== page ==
Wiesel was dedicated to what he considered to be a moral responsibility, and he travelled the world speaking publically about his experiences. On receiving the Nobel Peace Prize in 1986, he answered a question his younger self posed in Night:
‘Who would allow such crimes to be committed? How could the world remain silent? And then I explain to him how naive we were, that the world did know and remained silent. And that is why I swore never to be silent whenever and wherever human beings endure suffering and humiliation. We must take sides. Neutrality helps the oppressor, never the victim.’
Wiesel refused to be a silent bystander, to be what he considered an accomplice to oppression. Marked by a visit to the Soviet Union in 1965, as a journalist for the Israeli newspaper Haaretz, Wiesel campaigned vociferously against the persecution of Jews under Soviet rule. His resulting book, The Jews of Silence, called on Jews around the world to speak out where others could not. Natan Sharansky, a former political prisoner in the Soviet Union and chairman of the Jewish Agency for Israel, called Wiesel ‘the moral compass of the Jewish people’.
While Wiesel remained dedicated to the survival of the Jewish people, he fought against injustices wherever he saw them. He set up the Elie Wiesel Foundation for Humanity with his wife Marion, who survives him along with their son Shlomo Elisha. Among the causes they defended were those of Nicaragua’s Miskito Indians, Argentina’s Desaparecidos (‘the disappeared’), victims of famine and genocide in Africa, of Apartheid in South Africa, and victims of war in the Former Yugoslavia.
In a passage from Night, Wiesel described the passing of Rosh Hashana, the Jewish New Year, in Auschwitz and how he found himself unable to pray. ‘My eyes had opened and I was alone, terribly alone in a world without God, without man. Without love or mercy. I was nothing but ashes now…’ Like so many victims of the Nazis, Wiesel found himself questioning his formerly strong beliefs, and yet he never lost his faith and remained a proud Jew until the day he died.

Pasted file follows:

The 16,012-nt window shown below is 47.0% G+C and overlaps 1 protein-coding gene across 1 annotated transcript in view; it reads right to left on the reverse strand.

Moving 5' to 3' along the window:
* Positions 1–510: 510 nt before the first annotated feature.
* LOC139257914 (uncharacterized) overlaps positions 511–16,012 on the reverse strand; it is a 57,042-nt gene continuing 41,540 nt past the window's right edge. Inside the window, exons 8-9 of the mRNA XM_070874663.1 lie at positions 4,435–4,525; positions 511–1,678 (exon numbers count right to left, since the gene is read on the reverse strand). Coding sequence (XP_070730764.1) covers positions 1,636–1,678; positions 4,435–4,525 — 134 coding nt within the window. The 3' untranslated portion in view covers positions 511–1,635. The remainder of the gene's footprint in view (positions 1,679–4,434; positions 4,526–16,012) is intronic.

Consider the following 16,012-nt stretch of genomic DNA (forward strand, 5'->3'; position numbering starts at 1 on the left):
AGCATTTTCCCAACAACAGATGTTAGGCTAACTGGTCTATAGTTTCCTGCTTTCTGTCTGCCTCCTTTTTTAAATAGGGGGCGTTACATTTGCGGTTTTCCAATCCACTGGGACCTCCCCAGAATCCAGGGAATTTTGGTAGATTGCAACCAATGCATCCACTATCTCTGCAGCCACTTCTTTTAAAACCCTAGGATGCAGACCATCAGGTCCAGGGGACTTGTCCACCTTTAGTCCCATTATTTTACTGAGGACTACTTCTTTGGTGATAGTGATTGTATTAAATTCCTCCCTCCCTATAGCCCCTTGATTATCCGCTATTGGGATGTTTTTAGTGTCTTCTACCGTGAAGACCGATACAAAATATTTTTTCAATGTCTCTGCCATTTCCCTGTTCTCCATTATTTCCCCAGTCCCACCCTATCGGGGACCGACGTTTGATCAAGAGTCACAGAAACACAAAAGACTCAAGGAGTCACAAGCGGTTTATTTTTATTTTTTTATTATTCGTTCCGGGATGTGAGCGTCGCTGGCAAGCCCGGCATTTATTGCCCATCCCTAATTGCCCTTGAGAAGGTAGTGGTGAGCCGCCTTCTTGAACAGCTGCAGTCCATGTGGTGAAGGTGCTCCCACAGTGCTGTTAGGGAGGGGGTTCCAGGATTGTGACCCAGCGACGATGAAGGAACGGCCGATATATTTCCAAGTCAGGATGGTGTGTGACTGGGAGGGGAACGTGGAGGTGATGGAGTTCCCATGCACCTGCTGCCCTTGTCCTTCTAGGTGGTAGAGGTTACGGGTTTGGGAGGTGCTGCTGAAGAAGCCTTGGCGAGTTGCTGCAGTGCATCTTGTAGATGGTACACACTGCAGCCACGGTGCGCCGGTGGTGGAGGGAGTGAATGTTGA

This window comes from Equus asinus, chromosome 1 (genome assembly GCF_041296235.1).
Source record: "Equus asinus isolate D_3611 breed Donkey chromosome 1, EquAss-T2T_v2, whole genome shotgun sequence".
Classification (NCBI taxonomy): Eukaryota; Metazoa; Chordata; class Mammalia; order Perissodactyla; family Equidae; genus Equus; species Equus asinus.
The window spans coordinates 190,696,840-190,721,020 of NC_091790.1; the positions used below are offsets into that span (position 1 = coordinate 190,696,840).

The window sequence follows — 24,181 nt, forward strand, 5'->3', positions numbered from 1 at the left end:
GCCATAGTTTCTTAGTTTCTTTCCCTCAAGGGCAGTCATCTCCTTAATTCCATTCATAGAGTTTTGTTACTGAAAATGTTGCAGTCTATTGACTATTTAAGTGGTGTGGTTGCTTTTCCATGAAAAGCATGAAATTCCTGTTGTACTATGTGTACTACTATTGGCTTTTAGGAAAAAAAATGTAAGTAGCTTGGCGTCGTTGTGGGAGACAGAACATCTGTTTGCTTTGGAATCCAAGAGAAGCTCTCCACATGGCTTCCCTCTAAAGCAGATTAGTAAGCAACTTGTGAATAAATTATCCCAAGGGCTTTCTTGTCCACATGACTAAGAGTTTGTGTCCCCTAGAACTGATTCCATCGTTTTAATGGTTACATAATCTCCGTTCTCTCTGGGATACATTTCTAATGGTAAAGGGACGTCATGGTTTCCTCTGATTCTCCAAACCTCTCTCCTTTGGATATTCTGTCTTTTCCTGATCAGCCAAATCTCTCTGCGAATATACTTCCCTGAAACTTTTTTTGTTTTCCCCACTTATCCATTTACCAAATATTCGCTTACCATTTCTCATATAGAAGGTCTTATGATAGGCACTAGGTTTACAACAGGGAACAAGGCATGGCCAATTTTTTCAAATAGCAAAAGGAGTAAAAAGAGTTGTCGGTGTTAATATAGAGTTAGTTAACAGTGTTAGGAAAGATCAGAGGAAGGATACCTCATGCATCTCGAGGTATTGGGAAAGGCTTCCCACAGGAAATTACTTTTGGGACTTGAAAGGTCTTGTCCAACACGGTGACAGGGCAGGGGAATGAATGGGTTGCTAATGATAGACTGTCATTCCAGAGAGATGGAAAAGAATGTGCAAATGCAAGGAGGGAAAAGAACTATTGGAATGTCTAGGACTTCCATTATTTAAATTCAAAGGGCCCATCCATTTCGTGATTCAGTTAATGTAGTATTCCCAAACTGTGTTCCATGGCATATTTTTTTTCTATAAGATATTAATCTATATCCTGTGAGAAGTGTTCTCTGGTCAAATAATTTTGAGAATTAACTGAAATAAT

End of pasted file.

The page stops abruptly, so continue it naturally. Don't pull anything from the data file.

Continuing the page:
When you meet Holocaust survivors, as I have had the privilege of doing, it is clear how keenly they feel the same responsibility as Wiesel: that obligation to tell their story, to testify. But what is more remarkable is their outlook on life. Those who have lived through the worst are hopeful. They share their stories because they believe humanity can be better. Survivor testimony wields extraordinary power. Wiesel’s haunting description of his first night in Auschwitz remains with you long after you have finished reading it:
‘Never shall I forget that night, the first night in camp, that turned my life into one long night seven times sealed. Never shall I forget that smoke. Never shall I forget the small faces of the children, whose bodies I saw transformed into smoke under a silent sky. Never shall I forget those flames that consumed my faith forever. Never shall I forget the nocturnal silence that deprived me for all eternity of the desire to live. Never shall I forget those moments that murdered my God and my soul and turned my dreams to ashes. Never shall I forget those things, even were I condemned to live as long as God himself. Never.’
Naomi Firsht is a writer and co-author of The Parisians’ Guide to Cafés, Bars and Restaurants.
Picture by: Taylor Spaulding, published under a creative commons license.